Putin's government has repeatedly denied the existence of a state-sponsored doping scheme.  USATSI

Russia will learn its fate on Tuesday for the 2018 Winter Olympics in Pyeongchang, South Korea. The executive board of the International Olympic Committe (IOC) is scheduled to meet in Switzerland on Tuesday, as reported by the Associated Press, and it will be voting on whether or not to ban Russia from the 2018 Winter Olympics altogether over its ongoing doping scandal. 

Here's everything you need to know about the country's sticky situation -- and what's on tap as Olympics executives decide whether or not Russian athletes should even be allowed to compete this February.

How did we get here?  

Russia was first targeted for a potential ban when the World Anti-Doping Agency (WADA) said in November that the country had been non-compliant in anti-doping standards. WADA's decision was an upholding of the original July 2016 decision which came after a separate July 2016 investigation by Richard McLaren -- more than 300 falsified drug test results within Russian Olympic programs that had International Olympic Committee (IOC) president Thomas Bach slamming the country for an "unprecedented attack on the integrity" of the Games. That inquiry found widespread doping schemes between Russian athletes and officials.

Russian officials have repeatedly denied the report's findings. To regain compliance, a 32-point plan was laid out for the RUSADA. Accoring to WADA, two of the 32 points were not met. Russia refused to acknowledge the existence of the program and would not provide access to a Moscow lab for WADA officials. Now, the decision is ultimately outside of WADA's hands, and rests on the International Olympic Committee. 

Alexander Zhukov, president of the Russian Olympic Committee, called the WADA findings a "joke."

Since November, with only months to spare before the start of PyeongChang's 2018 ceremonies, Russia has seen more than two dozen athletes reprimanded by the IOC for cheating in previous Olympics, namely the 2014 Sochi Games. Some have been stripped of gold medals for their alleged roles in a "state-backed doping program." Others have been retroactively disqualified. And many have been outright and indefinitely banned from future Olympics participation, including in February's South Korean Winter Games.

All the while, Russian president Vladimir Putin has neither acknowledged nor publicly considered the possibility of state cooperation in the doping scandal despite incriminating notes from a Russian chemist that were obtained by The New York Times. He's been most vocal, in fact, when painting the widespread Olympics sanctions not as evidence of structural corruption in his own country but merely as fodder for his political rivals -- Putin is on record suggesting that America is using the doping sanctions to "discredit" his government and influence Russia's presidential election in March.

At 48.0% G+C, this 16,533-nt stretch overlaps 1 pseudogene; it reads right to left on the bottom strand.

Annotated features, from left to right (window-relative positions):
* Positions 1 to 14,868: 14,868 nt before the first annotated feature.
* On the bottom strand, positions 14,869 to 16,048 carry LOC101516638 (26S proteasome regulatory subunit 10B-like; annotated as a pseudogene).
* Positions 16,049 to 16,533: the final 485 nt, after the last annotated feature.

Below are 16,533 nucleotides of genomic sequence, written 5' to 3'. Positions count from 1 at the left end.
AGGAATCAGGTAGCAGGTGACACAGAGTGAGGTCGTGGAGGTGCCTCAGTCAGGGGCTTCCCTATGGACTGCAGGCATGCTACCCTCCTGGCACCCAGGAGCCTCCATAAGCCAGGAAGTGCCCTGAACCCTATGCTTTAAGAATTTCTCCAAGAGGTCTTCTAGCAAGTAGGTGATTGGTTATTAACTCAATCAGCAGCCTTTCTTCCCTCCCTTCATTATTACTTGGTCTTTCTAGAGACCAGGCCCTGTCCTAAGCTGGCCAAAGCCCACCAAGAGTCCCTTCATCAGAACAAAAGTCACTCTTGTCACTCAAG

Wait, so Russia could really be withheld from the Olympics? 

Yes. Countries have been getting banned from the Games for various reasons since 1920, and in case you forgot, Russia was without plenty of its athletes, including its entire weightlifting team, at the 2016 Summer Olympics in Rio after the IOC punished them for doping.

When will we find out if Russia is banned? 

IOC president Thomas Bach is slated to announce the board's decision at 18:30 Greenwich Mean Time (1:30 p.m. Eastern) on Tuesday. But a final ruling on Russia's status could be delayed by an appeal to the international Court of Arbitration for Sport -- Russia appealed its 2016 Olympics sanctions and enabled some of their disqualified athletes to compete.

What happens if Russia is banned? 

For one, Putin will be furious. Losing any and all connection to the Olympics a month before Russia's election would be a black mark for his country, and the IOC is reportedly already aware that its decision could humiliate the disgruntled president. The Olympics, however, would carry on as usual, albeit without any Russian competition and some mixed reviews as a result -- a former anti-doping whistleblower told BBC that a Russian ban would successfully expose state-wide injustices, while others are more concerned that a Russian absence could severely hinder Olympics sports, specifically ice hockey (remember that the NHL is already shortchanging the Winter Games this year).

What happens if Russia isn't banned? 

This is a very real possibility. And there are several scenarios that could play out:

  • Russian athletes could be forced to compete neutrally, meaning they wouldn't represent their country. As USA Today notes, this has been done before -- Kuwait endured such punishment in 2016, competing as "Independent Olympic Athletes."
  • Russia could be forced to partake in the Games with neutral uniforms and zero use of any Russian emblems, anthems or symbols. As The New York Times reported, absent an outright ban, the IOC is "likely" to strip Russia of all its tangible representation at the Games, including the opening ceremonies.
  • Russia could boycott the Olympics anyway. In what would essentially amount to reverse finger-pointing, Putin and Co. could turn their back to the Winter Games, especially if they are unable to represent Russia in the first place.

What does all of this mean for the 2018 Winter Olympics? 

Well, it certainly doesn't look good. The Winter Games already have enough issues to confront, like fans having "very low" interest in traveling to PyeongChang because of tensions with neighboring North Korea. Banning Russia wouldn't exactly be a universal victory if it steals legitimate talent -- or a semblance of ice hockey competence, for example -- from the global stage, but hitting the country with a simple slap on the wrist wouldn't necessarily be the proper stand against cheating, either. Either way, the IOC has its hands full.